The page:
Despite the aforementioned success, there are always constructive criticisms that can be levied at a team. One criticism that was put forth in the TV telecast came from former OSU Buckeye Chris Spielman. He indicated that he could tell whether the play was a run or a pass based on formation. He went on to intimate that he could decipher what pattern was coming as well. After reviewing the tape, I found that the tendency he was speaking of did not exist.
He suggested that if Michigan was in an ‘offset I' and the backs were closer to the quarterback, that Michigan would pass. On 2nd and 7 at 12:04 in the 3rd quarter, Michigan ran a play-action pass to Edwards. Spielman suggested that the key to diagnosing the play was the alignment of the backs and their depth in the backfield. However, 2 plays earlier at 13:00 in the 3rd quarter (described above) the back alignment and depth in the backfield was exactly the same. Michigan ran on that play. The difference was that the flanker lined up about behind the tight end (in this case it was another tight end Massaquoi) to the left of the formation.
A couple of plays later at 11:18 of the third, Spielman called the play correctly as a pass based on formation. However, as I pointed out, the alignment of the backs and their depth in the backfield was the same as it was on other plays in which Michigan ran. That said, this formation was similar to the one just described with the only caveat being the two tight ends were on the right instead of the left. This was the play where Navarre threw deep to Bellamy and was robbed of a touchdown.
A few plays later at 10:30 they threw the out to Braylon Edwards out of the same 2 tight end alignment. Spielman also pointed to the fact that Edwards split closer to the tackle so that he could run the out cut. The corner bit on this play hard. The importance of this play became apparent later.
At 8:06, they were lined up in the same type of formation yet again. However, this time a flanker (Edwards), as opposed to a tight end, was lined up behind the tight end on the line. Edwards went in motion across the formation and they run out of this set.
At 1:31 they were in the are in the two tight formation with split backs again. Even though it's third and 1, the formation says pass play, right? Wrong! They ran for a first down here. The very next play they lined up in the formation yet again. Furthermore, the split end was offset from the out of bounds line signifying the ‘out cut' that Spielman pointed to earlier, right? Wrong! This is where you really saw Michigan assistant coach Terry Malone coming into his own as offensive coordinator. Contrary to what Spielman said, Malone had called run plays out of this formation. Therefore, the safeties were going to have to respect play action. Also, the last time the split end was offset like this, both the corner and Spielman predicted the out cut coming. Malone had all of the ingredients for the out and up pattern. When Bellamy went out, the corner bit hard. He left the corner 10 yards behind him. Because the safety bit on the play action he wasn't able to get over and break up the pass or at the very least stop the touchdown. Malone did an excellent job of setting this play up by playing on perceived tendencies.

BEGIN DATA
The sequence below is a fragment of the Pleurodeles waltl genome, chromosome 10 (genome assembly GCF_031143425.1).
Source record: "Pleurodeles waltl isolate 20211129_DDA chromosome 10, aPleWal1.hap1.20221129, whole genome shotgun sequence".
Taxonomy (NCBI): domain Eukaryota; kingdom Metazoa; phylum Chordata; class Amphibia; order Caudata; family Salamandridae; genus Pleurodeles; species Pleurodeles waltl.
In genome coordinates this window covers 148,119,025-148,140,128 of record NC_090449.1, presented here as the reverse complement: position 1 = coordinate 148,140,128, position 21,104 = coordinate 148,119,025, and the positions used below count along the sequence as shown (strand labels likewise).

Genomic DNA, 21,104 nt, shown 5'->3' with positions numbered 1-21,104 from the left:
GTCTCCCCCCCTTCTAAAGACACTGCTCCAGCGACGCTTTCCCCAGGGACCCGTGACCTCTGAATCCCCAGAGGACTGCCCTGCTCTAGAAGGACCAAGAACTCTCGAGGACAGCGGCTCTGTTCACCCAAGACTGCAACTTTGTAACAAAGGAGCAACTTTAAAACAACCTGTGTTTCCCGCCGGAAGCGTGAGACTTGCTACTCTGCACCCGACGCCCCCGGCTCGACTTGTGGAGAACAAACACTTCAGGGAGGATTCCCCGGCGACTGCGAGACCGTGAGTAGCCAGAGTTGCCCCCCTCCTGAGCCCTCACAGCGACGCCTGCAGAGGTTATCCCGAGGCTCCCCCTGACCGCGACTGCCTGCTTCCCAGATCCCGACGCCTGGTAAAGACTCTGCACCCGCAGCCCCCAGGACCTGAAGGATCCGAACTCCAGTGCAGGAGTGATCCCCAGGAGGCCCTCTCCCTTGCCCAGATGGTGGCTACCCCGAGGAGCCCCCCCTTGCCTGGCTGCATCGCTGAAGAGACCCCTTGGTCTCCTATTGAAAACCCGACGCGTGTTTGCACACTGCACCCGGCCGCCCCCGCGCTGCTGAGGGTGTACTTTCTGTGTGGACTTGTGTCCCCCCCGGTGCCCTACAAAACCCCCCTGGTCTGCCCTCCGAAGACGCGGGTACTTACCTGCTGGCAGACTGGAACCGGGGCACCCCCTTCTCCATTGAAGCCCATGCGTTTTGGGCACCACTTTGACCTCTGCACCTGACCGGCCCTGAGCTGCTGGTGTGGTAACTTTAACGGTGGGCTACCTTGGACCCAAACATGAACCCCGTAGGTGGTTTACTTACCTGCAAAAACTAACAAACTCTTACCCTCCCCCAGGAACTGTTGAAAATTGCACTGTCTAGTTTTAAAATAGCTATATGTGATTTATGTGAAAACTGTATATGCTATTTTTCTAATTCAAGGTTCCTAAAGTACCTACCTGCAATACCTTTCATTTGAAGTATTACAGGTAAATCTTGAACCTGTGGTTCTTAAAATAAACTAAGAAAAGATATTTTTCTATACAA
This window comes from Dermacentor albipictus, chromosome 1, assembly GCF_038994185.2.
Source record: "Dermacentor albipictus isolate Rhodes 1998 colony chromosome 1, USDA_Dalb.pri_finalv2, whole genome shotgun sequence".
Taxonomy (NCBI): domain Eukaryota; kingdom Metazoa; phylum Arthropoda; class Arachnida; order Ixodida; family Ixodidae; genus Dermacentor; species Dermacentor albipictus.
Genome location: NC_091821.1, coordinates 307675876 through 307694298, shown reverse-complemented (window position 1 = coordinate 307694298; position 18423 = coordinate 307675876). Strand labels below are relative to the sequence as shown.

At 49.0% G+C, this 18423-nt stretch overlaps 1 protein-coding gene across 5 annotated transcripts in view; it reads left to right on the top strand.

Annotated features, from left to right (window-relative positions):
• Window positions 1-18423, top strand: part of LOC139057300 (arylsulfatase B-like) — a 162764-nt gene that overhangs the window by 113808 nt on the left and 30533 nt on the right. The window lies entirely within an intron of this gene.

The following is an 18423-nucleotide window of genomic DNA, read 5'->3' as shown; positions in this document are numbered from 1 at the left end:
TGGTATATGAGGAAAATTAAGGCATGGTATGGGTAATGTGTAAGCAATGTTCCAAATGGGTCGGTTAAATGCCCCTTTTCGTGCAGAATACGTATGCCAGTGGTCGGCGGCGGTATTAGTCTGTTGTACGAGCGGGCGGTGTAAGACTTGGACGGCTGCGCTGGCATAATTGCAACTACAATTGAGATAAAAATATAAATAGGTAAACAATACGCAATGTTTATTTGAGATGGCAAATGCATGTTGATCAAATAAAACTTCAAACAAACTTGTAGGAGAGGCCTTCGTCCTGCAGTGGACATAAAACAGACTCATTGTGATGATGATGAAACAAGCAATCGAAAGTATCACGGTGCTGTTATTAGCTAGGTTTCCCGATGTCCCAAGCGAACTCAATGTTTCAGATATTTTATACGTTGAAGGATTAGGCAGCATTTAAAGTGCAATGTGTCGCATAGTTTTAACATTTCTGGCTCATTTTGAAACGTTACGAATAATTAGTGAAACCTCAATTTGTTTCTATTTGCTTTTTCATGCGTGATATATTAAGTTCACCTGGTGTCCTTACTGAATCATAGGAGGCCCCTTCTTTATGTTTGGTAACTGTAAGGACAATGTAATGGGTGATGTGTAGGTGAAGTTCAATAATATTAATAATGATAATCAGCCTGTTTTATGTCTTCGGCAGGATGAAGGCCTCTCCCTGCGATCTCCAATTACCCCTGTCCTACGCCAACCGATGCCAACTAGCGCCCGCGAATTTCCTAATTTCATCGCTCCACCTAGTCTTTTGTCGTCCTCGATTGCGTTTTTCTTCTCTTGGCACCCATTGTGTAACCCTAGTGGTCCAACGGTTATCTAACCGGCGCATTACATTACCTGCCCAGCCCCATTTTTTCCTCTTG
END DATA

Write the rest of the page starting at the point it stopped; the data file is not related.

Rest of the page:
In this game it did seem as if Michigan passed out of certain formations more than they ran. However, they did show the flexibility of being able to do both out of said formations. That will assist them in keeping future defenses off balance.
This game didn't have too many negatives. One area that could use a little improvement is stopping pressure up the middle. It wasn't as much of a problem this week as last. However, there were times where a defensive tackle came free on a stunt or just completely beat the interior lineman. Also, a few blitzes came through cleanly.
Michigan should have been able to gain a lot of confidence from this game. Regardless of the opponent, they got some things accomplished. It is important that they maintain and increase the effort and execution levels as the quality of opponent increases over the next few weeks.
Finally I'd be remiss if I didn't mention the flip-flop of Pape and COurtney Morgan at the tackles. This turned out to be an extremely effective coaching move as Morgan seemed more comfortable and performed much better than last week.
Sam Webb Breaks Down the Offense